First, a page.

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Satellite survey links tropical park fires with poverty and corruption

According to the first global assessment of forest fire control effectiveness in tropical parks, poverty and corruption correlate closely with lack of fire protection in tropical moist forests. A better understanding of the links between corruption, poverty and park management will help conservationists and policy makers create sophisticated strategies to conserve tropical ecosystems.

The survey is published in the July issue of Ecological Applications, reported by lead author S. Joseph Wright, staff scientist at the Smithsonian Tropical Research Institute; Arturo Sanchez-Azofeifa and Carlos Portillo-Quintero from the University of Alberta; and Diane Davies from the University of Maryland.

“Satellite data on fire frequency provides a measure of park effectiveness across countries,” Wright said. “It is strikingly clear from our study that poverty and corruption limit the effectiveness of parks set up to protect tropical forests.”

The survey indicates that parks were most effective at reducing fire incidence in Costa Rica, Jamaica, Malaysia and Taiwan; whereas parks failed to prevent fires in Cambodia, Guatemala and Sierra Leone.

“Current integration of state-of-the-art remote sensing databases with Geographic Information Systems is allowing us to better evaluate the effectiveness of conservation efforts in tropical environments,” Sanchez-Azofeifa said.

While nearly all tropical countries have established parks to protect rainforests, not all have the political and economic means to enforce park boundaries and prevent illegal extraction of park resources.

To better distinguish functional parks from “paper” parks and to characterize the relationship between social factors and park protection worldwide, the team created an index comparing fire frequency inside and outside of 823 tropical and subtropical parks.

Low fire frequency within parks was chosen as an indicator of park effectiveness because the background level of fire in tropical moist forests is low, so the presence of fire often indicates that humans are engaged in timber extraction, clearing land for agriculture or other land-use conversion.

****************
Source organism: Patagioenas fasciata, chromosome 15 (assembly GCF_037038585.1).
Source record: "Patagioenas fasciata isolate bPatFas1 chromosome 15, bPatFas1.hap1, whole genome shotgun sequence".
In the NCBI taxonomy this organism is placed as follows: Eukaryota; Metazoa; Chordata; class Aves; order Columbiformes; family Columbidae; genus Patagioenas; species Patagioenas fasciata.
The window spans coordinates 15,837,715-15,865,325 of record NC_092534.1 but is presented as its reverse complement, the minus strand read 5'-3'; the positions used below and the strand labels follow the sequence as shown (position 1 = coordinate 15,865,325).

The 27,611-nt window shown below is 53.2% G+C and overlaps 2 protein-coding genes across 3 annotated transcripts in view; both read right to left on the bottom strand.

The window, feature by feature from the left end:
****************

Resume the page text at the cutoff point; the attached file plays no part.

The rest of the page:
The frequency was based on fire detection data from NASA’s satellite-based Moderate Resolution Imaging Spectroradiometer (MODIS). “The MODIS fire products enable us to monitor global fires and see how fire regimes are changing,” said Chris Justice of the NASA MODIS fire team. He noted that information from the NASA Fire Information for Resource Management Information System Project provides a prototype to provide future long-term fire information from space tailored to the needs of resource managers.

Wright added that satellite data has limitations. “The satellite data must be carefully screened. Perhaps the clearest examples of this system’s limitations were a park in Costa Rica and two parks in Indonesia where active volcanoes triggered the MODIS fire detection algorithm,” he said.

With fire frequency data in hand, researchers developed a set of social and economic indicators reflecting the level of poverty and corruption in each country. The Corruption Protection Index was provided by Transparency International; other information came from United Nations files and the CIA-World Fact Book.

As part of this publication, fire frequency data from 3,964 tropical reserves will be posted online. The authors hope that other investigators more familiar with reserves in particular countries or regions will use these data to better understand the causes of fires in parks and their management implications.

Beth King | EurekAlert!
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